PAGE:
Arsenal Analysed: 5 keys to success at Wolves

Wolves analysis

Two days on from our 2-0 win away to Wolverhampton Wanderers, Adrian Clarke explains five reasons we managed to get back to winning ways at Molineux Stadium.

From sheer athleticism to clever throw-ins, here are the areas where we excelled...

Powerhouse display from Declan

It was fitting that a barnstorming 40-yard driving run and pass from Declan Rice helped to set up Martin Odegaard’s match-sealing second goal. Our record signing cut an impressive figure throughout this match, leading by example in and out of possession.

He was our sole defensive midfielder at Molineux, but never looked inhibited or restricted by that responsibility, regularly joining in to prompt attacks.

Rice had four shots on goal, two of which tested Jose Sa.

A sign of our dominance - and his desire to support our forays forward - is that 27 of his 55 successful passes were inside the final third; with only Bukayo Saka (35) managing more than that in an Arsenal shirt.

The England international also produced a game-high five key passes.

Rice - passing chalkboard


Rice - shots and defending chalkboard


Rice, who almost covered 12km with his running, showed terrific leadership and initiative, on and off the ball.

On a night where patience and drive were of all equal importance, his quality decision-making shone through.

Pushing ourselves

Successive defeats coupled with a punishing schedule could have left Mikel Arteta’s players feeling sorry for themselves, but there was a wonderful appetite on show from the men in red.

Despite being fatigued, the Gunners ran as hard as they possibly could to secure three valuable points.

Always supporting teammates for a pass, making a stream of off the ball runs, and always dynamic in possession, this was a performance that showcased how fit this team is.

We ran more than 5km further than Wolves, making 289 extra intensive runs than the home side.

20th April - Molineux Wolves Arsenal
Distance covered (km) 111.45 116.66
Intensive runs 2834 3123
Touches in opposition box 6 52

It was noticeable throughout that whenever we got onto the front foot, we wanted to fill the Wolverhampton Wanderers box with as many bodies as possible.

These two freeze frames from the goals we scored highlight the collective desire to get into goalscoring positions.

Ode goal

Enjoying 46 more touches inside the Wolves penalty area than they managed in ours, that number is a sign of the ambition and dominance we displayed.

Every player pushed themselves to try and make the difference.

Clever throws

Restarts from throw-ins didn’t win us this match, but I was impressed by our sharpness and invention from those situations.

Late on in injury time, just before we scored our second goal, Gabriel Martinelli drew a splendid save out of keeper Sa, following a quality move from a Jakub Kiwior throw.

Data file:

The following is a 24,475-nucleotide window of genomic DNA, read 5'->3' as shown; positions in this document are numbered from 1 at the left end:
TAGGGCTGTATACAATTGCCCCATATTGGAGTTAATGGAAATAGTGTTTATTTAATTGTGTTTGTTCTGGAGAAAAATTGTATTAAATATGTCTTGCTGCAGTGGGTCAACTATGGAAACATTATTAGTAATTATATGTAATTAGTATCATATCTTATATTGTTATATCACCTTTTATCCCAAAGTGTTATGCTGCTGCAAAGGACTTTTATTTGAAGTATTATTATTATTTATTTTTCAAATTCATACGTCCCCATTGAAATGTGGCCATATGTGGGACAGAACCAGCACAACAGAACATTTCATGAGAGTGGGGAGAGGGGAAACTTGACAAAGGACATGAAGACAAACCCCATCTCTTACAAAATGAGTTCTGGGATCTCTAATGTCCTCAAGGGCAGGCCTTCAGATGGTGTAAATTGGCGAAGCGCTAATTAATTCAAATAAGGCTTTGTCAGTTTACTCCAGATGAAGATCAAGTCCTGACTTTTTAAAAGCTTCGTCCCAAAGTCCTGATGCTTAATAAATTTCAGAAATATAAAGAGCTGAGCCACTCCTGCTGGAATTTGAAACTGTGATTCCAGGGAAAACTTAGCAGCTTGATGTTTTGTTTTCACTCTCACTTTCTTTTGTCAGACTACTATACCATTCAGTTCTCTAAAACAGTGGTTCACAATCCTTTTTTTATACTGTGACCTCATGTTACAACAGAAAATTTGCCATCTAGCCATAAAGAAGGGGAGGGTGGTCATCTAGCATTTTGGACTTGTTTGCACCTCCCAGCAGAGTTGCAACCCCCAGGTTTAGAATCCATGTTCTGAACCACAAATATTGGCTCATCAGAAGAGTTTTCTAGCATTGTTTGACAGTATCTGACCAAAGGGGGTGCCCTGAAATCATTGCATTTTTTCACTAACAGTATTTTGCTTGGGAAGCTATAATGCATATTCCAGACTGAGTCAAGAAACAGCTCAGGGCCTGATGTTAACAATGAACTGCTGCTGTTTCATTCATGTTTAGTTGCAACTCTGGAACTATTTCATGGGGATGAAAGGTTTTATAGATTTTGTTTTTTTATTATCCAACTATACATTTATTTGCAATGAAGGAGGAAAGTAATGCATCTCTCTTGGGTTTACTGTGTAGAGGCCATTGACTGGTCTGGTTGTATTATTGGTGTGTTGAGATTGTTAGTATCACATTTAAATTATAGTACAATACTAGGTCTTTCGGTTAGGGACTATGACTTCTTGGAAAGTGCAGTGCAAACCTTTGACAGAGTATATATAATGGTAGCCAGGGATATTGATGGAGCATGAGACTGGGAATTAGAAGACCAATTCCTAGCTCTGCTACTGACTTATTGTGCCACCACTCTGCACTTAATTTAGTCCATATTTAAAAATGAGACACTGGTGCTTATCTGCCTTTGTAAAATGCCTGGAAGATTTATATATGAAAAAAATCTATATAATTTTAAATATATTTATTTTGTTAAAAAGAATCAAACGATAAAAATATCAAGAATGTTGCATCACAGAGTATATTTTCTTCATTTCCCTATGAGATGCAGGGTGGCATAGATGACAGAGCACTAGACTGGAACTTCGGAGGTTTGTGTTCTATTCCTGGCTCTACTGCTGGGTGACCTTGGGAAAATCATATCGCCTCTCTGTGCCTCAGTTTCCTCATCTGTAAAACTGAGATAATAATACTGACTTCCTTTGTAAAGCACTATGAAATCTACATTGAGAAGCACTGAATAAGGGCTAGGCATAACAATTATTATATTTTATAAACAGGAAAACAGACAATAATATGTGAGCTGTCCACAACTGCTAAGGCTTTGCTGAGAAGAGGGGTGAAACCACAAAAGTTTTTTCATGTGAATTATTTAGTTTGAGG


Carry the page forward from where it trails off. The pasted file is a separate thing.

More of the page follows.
Using Kai Havertz as his target, Rice made a smart supporting run before slipping the Brazilian in behind Wolves’ back three.

It was a simple ‘up back and through’ executed to perfection.


During the second half Leandro Trossard also forced a corner down the right wing from a move that began with him receiving a throw-in from left back Kiwior.

Rice and Odegaard cleverly drew their markers forward by taking up deeper positions that deliberately opened a hole for Trossard to spin into….


Moments later after moving the ball right, the Belgian received a pass from Bukayo Saka that allowed him to drive up the right flank at pace.

This was not an off-the-cuff piece of football; it was clearly an idea the team had worked on.

Plus-points aplenty

Our build-up play was smooth and confident all evening.

Ben White deserves praise for his near-perfect distribution, completing 70 of his 73 passes.

He constantly fed a rejuvenated Saka (with 25 passes in total) and kept the flow of our moves going in an effortlessly efficient manner.

White to Saka

Kai Havertz and Martin Odegaard also fired off five shots apiece, finding pockets of space inside the final third on a frequent basis.

Used up front as a central striker, Gabriel Jesus’ effervescent style played a part in that.

He dragged Wolves defenders out of position in order to open up additional room for those two attacking midfielders to run into.

One of the home centre backs usually followed Jesus, and as you can see from his heat map below, the Brazilian popped up just about everywhere in his desire to impact the game.

When you also consider the strength and brilliant hold up play, he conjured under pressure from Matt Doherty to set up Trossard’s goal, it is fair to say Jesus should be happy with his performance.

Jesus heat

Clean sheet mentality

Keeping their discipline and focus exceptionally well, we have now kept a clean sheet in each of our last six Premier League away games.

Aside from one brilliant reflex save from David Raya to deny Joao Gomes in the first half, Wolves never really looked like piercing a resolute rearguard that limited the home side to very little in the way of goalscoring opportunities.

Positionally excellent and assertive when we needed to be, Gary O’Neil’s side could not penetrate us.

Only Chelsea in December 2008 and Manchester United in February 2009 (both 7) have enjoyed longer shutout runs away from home in the competition’s history.

That’s now 15 Premier League clean sheets for the season too, five more than any other side.

This level of solidity has given us a platform to challenge for the title.

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